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Covariance and Contravariance FAQ - C# Frequently Asked Questions. In this post I’ll try to answer the most common questions I find on forums and in documentation feedback about C# covariance and contravariance. It’s a big topic for a single blog post, so expect to see a lot of “more information” links. Special thanks to Eric Lippert and Chris Burrows for reviewing and providing helpful comments.

What are covariance and contravariance? In C#, covariance and contravariance enable implicit reference conversion for array types, delegate types, and generic type arguments.Covariance preserves assignment compatibility and contravariance reverses it. The following code demonstrates the difference between assignment compatibility, covariance, and contravariance. // Assignment compatibility. string str = "test";// An object of a more derived type is assigned to an object of a less derived type. object obj = str;// Covariance.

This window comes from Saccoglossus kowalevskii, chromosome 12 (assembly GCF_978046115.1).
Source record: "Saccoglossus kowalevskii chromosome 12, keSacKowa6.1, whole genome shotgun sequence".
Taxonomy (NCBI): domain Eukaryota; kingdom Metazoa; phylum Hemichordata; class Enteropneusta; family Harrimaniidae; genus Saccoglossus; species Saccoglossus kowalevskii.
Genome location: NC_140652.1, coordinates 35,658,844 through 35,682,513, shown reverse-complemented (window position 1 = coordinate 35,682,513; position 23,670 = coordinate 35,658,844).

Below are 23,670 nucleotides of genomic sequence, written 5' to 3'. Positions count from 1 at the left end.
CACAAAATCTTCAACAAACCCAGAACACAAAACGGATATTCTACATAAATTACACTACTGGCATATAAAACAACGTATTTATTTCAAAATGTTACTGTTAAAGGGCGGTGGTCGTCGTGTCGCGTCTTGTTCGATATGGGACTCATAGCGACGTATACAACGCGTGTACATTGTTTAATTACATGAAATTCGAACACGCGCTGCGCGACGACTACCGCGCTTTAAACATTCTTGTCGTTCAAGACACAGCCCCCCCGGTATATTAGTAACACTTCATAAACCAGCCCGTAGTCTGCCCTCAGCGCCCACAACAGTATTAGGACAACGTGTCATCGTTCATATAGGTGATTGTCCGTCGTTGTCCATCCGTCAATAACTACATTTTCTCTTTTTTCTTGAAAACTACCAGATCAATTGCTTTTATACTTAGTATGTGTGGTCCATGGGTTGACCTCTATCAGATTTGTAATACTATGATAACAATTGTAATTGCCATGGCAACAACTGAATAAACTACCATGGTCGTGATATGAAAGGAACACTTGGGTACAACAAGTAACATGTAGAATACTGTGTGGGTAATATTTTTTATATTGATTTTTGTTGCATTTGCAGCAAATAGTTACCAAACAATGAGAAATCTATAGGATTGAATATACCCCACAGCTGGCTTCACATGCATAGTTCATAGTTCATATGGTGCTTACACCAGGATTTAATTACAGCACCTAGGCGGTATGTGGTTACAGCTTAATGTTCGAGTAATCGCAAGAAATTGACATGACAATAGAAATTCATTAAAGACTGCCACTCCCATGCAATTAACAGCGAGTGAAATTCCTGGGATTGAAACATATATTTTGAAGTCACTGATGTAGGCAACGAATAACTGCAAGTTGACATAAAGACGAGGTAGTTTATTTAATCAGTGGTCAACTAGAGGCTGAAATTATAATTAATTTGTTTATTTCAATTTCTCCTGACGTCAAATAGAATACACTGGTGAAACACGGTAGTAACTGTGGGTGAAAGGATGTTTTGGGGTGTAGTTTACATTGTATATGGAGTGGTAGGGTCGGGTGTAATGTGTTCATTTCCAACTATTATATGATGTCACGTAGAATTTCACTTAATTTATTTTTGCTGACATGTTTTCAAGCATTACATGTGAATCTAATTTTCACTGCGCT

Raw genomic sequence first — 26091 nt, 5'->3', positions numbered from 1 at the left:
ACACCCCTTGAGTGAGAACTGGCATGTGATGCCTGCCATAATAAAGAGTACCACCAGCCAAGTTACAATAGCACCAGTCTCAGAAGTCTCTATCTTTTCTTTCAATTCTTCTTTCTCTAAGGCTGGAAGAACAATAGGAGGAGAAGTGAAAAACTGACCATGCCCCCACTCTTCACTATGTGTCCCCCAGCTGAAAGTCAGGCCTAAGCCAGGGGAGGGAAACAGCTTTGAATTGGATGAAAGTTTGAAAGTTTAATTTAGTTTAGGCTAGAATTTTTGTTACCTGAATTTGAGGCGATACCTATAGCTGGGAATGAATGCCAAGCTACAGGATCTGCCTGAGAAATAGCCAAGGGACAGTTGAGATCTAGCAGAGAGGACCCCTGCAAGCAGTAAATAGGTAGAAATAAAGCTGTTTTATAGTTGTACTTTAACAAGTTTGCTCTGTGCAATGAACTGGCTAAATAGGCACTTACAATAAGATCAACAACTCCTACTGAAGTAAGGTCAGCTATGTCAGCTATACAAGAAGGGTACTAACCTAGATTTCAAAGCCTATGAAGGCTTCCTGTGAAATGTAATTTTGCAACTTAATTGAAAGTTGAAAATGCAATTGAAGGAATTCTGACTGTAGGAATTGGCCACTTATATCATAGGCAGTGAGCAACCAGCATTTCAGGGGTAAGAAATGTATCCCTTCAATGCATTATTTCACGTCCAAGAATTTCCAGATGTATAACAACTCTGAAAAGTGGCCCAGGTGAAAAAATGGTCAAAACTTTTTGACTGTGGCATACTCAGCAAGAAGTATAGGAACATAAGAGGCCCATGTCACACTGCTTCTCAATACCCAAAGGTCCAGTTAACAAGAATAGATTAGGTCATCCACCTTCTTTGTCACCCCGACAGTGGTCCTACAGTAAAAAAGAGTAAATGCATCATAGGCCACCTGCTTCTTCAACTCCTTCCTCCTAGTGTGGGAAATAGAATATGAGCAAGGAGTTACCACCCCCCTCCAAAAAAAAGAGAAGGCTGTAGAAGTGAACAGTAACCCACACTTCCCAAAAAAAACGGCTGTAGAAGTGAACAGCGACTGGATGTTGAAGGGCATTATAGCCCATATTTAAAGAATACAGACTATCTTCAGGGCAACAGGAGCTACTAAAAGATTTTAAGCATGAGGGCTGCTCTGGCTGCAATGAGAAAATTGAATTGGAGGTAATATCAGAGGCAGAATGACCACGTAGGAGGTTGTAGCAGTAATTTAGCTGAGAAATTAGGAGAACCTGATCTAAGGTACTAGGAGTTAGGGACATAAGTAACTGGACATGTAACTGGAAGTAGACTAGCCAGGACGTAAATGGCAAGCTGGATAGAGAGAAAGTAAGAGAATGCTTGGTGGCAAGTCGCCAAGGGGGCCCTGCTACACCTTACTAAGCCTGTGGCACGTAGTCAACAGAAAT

In C#, variance is supported in the following scenarios: What is array covariance? Arrays are covariant since C# 1.0.

WCF

Nhibernate. Network. Message Queuing. Quartz Scheduler | Documentation | Tutorial Lesson 05. SimpleTrigger should meet your scheduling needs if you need to have a job execute exactly once at a specific moment in time, or at a specific moment in time followed by repeats at a specific interval. For example, if you want the trigger to fire at exactly 11:23:54 AM on January 13, 2015, or if you want it to fire at that time, and then fire five more times, every ten seconds.